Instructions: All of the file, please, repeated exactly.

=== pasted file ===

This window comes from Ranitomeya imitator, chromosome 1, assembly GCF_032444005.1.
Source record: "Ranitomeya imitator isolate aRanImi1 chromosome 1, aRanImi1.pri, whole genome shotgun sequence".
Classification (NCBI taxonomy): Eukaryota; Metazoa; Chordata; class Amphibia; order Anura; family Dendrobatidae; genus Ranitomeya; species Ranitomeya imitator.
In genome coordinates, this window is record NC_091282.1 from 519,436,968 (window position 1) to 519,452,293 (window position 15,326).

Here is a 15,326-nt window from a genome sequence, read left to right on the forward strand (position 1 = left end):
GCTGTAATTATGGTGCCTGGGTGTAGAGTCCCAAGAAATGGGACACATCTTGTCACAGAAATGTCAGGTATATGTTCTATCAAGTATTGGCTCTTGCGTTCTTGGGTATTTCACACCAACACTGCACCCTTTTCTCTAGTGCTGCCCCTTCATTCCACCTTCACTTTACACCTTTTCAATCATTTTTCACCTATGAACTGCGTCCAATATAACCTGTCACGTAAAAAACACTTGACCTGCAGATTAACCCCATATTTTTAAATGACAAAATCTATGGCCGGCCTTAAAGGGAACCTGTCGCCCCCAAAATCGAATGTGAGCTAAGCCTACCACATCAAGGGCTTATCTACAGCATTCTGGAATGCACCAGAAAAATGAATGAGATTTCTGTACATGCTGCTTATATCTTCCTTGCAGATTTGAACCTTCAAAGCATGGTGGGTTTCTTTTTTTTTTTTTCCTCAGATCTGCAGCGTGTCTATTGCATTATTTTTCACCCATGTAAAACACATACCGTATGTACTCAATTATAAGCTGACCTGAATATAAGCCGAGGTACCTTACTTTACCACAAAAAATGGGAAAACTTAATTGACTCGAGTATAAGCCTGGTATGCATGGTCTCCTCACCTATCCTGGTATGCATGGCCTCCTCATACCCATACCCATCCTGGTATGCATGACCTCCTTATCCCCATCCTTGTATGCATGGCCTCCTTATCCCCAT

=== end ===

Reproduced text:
This window comes from Ranitomeya imitator, chromosome 1, assembly GCF_032444005.1.
Source record: "Ranitomeya imitator isolate aRanImi1 chromosome 1, aRanImi1.pri, whole genome shotgun sequence".
Classification (NCBI taxonomy): Eukaryota; Metazoa; Chordata; class Amphibia; order Anura; family Dendrobatidae; genus Ranitomeya; species Ranitomeya imitator.
In genome coordinates, this window is record NC_091282.1 from 519,436,968 (window position 1) to 519,452,293 (window position 15,326).

Here is a 15,326-nt window from a genome sequence, read left to right on the forward strand (position 1 = left end):
GCTGTAATTATGGTGCCTGGGTGTAGAGTCCCAAGAAATGGGACACATCTTGTCACAGAAATGTCAGGTATATGTTCTATCAAGTATTGGCTCTTGCGTTCTTGGGTATTTCACACCAACACTGCACCCTTTTCTCTAGTGCTGCCCCTTCATTCCACCTTCACTTTACACCTTTTCAATCATTTTTCACCTATGAACTGCGTCCAATATAACCTGTCACGTAAAAAACACTTGACCTGCAGATTAACCCCATATTTTTAAATGACAAAATCTATGGCCGGCCTTAAAGGGAACCTGTCGCCCCCAAAATCGAATGTGAGCTAAGCCTACCACATCAAGGGCTTATCTACAGCATTCTGGAATGCACCAGAAAAATGAATGAGATTTCTGTACATGCTGCTTATATCTTCCTTGCAGATTTGAACCTTCAAAGCATGGTGGGTTTCTTTTTTTTTTTTTCCTCAGATCTGCAGCGTGTCTATTGCATTATTTTTCACCCATGTAAAACACATACCGTATGTACTCAATTATAAGCTGACCTGAATATAAGCCGAGGTACCTTACTTTACCACAAAAAATGGGAAAACTTAATTGACTCGAGTATAAGCCTGGTATGCATGGTCTCCTCACCTATCCTGGTATGCATGGCCTCCTCATACCCATACCCATCCTGGTATGCATGACCTCCTTATCCCCATCCTTGTATGCATGGCCTCCTTATCCCCAT